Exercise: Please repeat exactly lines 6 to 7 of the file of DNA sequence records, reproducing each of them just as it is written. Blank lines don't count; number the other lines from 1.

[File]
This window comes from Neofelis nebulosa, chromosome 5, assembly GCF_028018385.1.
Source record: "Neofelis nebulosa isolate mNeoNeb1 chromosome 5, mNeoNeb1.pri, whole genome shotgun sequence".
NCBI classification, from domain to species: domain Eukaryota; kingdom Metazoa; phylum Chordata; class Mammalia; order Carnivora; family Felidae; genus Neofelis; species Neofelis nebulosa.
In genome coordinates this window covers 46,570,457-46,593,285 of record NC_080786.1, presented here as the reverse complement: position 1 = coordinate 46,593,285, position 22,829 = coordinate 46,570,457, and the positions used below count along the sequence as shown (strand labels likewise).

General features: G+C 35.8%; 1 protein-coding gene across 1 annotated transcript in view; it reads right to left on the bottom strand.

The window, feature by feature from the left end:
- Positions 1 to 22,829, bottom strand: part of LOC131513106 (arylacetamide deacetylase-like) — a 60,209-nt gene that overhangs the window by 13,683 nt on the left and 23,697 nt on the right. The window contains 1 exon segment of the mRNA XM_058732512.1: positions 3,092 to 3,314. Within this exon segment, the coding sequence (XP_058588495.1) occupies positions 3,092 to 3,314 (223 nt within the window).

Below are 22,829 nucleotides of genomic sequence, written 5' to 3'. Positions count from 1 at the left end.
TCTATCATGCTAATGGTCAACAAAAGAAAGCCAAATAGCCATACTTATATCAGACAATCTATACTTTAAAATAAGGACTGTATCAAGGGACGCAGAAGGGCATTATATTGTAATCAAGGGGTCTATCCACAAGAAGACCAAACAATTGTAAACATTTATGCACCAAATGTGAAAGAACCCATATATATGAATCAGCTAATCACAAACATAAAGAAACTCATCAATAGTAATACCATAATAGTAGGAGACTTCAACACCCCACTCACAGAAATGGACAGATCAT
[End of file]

The window, feature by feature from the left end:
- Positions 1 to 22,829, bottom strand: part of LOC131513106 (arylacetamide deacetylase-like) — a 60,209-nt gene that overhangs the window by 13,683 nt on the left and 23,697 nt on the right. The window contains 1 exon segment of the mRNA XM_058732512.1: positions 3,092 to 3,314. Within this exon segment, the coding sequence (XP_058588495.1) occupies positions 3,092 to 3,314 (223 nt within the window).